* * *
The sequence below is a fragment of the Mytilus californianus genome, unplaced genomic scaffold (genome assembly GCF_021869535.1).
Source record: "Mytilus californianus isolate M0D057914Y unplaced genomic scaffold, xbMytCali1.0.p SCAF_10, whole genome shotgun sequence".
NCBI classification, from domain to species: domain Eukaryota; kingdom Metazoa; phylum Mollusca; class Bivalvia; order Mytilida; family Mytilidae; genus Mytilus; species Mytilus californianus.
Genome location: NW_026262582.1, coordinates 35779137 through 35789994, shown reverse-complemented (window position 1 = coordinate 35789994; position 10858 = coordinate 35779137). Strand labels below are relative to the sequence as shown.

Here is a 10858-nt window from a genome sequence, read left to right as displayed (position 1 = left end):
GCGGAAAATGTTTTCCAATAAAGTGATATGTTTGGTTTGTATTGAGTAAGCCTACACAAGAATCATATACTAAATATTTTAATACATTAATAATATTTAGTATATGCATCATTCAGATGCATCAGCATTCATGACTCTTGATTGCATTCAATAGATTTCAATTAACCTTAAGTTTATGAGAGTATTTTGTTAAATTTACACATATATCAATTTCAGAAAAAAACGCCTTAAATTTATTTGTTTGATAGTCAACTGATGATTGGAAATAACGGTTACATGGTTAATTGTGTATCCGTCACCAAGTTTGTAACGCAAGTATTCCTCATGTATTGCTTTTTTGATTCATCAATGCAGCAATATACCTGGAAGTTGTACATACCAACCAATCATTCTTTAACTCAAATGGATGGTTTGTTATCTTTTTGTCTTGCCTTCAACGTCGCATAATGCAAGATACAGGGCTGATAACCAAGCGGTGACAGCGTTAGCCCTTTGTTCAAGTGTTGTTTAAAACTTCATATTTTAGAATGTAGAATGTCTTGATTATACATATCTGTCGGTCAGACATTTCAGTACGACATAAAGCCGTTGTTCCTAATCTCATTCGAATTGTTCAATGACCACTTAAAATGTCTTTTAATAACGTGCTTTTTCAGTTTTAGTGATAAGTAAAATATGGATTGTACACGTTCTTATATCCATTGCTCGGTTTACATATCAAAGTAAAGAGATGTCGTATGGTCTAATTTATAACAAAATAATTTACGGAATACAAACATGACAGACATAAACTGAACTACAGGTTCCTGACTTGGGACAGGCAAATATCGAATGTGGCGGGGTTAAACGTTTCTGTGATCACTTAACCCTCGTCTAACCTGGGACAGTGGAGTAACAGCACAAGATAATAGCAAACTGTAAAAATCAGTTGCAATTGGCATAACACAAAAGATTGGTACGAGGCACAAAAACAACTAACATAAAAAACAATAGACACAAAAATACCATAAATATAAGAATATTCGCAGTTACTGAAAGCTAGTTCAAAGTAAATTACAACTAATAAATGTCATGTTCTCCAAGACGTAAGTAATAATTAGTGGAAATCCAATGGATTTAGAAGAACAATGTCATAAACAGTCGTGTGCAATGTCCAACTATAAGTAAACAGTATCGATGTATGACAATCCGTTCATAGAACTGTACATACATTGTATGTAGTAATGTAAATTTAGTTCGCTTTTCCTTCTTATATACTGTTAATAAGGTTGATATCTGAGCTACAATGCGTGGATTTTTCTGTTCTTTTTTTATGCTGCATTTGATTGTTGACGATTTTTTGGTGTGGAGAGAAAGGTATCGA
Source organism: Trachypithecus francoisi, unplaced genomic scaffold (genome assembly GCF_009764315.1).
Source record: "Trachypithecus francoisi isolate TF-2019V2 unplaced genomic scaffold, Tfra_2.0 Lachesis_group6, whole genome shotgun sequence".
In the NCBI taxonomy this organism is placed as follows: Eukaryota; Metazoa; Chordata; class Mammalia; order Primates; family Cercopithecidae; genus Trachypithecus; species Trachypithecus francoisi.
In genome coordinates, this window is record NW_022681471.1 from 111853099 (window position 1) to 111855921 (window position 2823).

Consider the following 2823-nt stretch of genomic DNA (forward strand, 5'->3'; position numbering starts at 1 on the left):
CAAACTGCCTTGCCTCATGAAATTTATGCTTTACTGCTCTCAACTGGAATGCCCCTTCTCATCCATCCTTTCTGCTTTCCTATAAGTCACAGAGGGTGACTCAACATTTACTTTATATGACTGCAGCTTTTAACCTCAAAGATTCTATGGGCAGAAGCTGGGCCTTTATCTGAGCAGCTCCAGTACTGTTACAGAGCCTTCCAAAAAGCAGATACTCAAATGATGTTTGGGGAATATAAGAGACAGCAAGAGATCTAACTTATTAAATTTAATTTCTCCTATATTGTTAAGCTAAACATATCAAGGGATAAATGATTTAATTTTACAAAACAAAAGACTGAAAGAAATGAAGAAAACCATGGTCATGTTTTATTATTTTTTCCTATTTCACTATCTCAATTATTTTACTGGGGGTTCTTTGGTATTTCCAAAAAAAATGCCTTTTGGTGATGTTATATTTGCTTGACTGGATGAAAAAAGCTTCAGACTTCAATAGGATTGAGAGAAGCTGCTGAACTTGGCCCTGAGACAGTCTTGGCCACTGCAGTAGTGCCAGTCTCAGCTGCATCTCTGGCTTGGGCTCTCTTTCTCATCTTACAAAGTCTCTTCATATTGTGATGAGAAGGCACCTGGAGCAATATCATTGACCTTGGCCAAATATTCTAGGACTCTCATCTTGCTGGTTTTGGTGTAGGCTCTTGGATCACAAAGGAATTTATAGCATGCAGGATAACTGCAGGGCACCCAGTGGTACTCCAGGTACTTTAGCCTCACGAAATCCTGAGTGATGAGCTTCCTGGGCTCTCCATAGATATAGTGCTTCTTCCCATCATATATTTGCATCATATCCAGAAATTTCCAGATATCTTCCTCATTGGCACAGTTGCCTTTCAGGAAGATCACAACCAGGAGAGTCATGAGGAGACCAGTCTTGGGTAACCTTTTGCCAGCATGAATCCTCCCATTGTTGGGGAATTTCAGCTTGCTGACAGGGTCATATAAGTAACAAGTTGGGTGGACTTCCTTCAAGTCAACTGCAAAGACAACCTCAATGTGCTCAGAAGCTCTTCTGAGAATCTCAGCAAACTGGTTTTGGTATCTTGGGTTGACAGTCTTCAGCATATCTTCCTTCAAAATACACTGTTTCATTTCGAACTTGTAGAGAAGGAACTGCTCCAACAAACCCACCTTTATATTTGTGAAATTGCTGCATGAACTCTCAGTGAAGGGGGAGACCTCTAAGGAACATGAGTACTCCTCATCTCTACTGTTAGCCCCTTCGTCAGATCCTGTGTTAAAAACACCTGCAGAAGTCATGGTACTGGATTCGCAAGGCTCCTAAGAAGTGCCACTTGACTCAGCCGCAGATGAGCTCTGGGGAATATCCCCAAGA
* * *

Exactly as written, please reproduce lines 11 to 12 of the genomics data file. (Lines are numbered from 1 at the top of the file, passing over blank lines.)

Consider the following 2823-nt stretch of genomic DNA (forward strand, 5'->3'; position numbering starts at 1 on the left):
CAAACTGCCTTGCCTCATGAAATTTATGCTTTACTGCTCTCAACTGGAATGCCCCTTCTCATCCATCCTTTCTGCTTTCCTATAAGTCACAGAGGGTGACTCAACATTTACTTTATATGACTGCAGCTTTTAACCTCAAAGATTCTATGGGCAGAAGCTGGGCCTTTATCTGAGCAGCTCCAGTACTGTTACAGAGCCTTCCAAAAAGCAGATACTCAAATGATGTTTGGGGAATATAAGAGACAGCAAGAGATCTAACTTATTAAATTTAATTTCTCCTATATTGTTAAGCTAAACATATCAAGGGATAAATGATTTAATTTTACAAAACAAAAGACTGAAAGAAATGAAGAAAACCATGGTCATGTTTTATTATTTTTTCCTATTTCACTATCTCAATTATTTTACTGGGGGTTCTTTGGTATTTCCAAAAAAAATGCCTTTTGGTGATGTTATATTTGCTTGACTGGATGAAAAAAGCTTCAGACTTCAATAGGATTGAGAGAAGCTGCTGAACTTGGCCCTGAGACAGTCTTGGCCACTGCAGTAGTGCCAGTCTCAGCTGCATCTCTGGCTTGGGCTCTCTTTCTCATCTTACAAAGTCTCTTCATATTGTGATGAGAAGGCACCTGGAGCAATATCATTGACCTTGGCCAAATATTCTAGGACTCTCATCTTGCTGGTTTTGGTGTAGGCTCTTGGATCACAAAGGAATTTATAGCATGCAGGATAACTGCAGGGCACCCAGTGGTACTCCAGGTACTTTAGCCTCACGAAATCCTGAGTGATGAGCTTCCTGGGCTCTCCATAGATATAGTGCTTCTTCCCATCATATATTTGCATCATATCCAGAAATTTCCAGATATCTTCCTCATTGGCACAGTTGCCTTTCAGGAAGATCACAACCAGGAGAGTCATGAGGAGACCAGTCTTGGGTAACCTTTTGCCAGCATGAATCCTCCCATTGTTGGGGAATTTCAGCTTGCTGACAGGGTCATATAAGTAACAAGTTGGGTGGACTTCCTTCAAGTCAACTGCAAAGACAACCTCAATGTGCTCAGAAGCTCTTCTGAGAATCTCAGCAAACTGGTTTTGGTATCTTGGGTTGACAGTCTTCAGCATATCTTCCTTCAAAATACACTGTTTCATTTCGAACTTGTAGAGAAGGAACTGCTCCAACAAACCCACCTTTATATTTGTGAAATTGCTGCATGAACTCTCAGTGAAGGGGGAGACCTCTAAGGAACATGAGTACTCCTCATCTCTACTGTTAGCCCCTTCGTCAGATCCTGTGTTAAAAACACCTGCAGAAGTCATGGTACTGGATTCGCAAGGCTCCTAAGAAGTGCCACTTGACTCAGCCGCAGATGAGCTCTGGGGAATATCCCCAAGA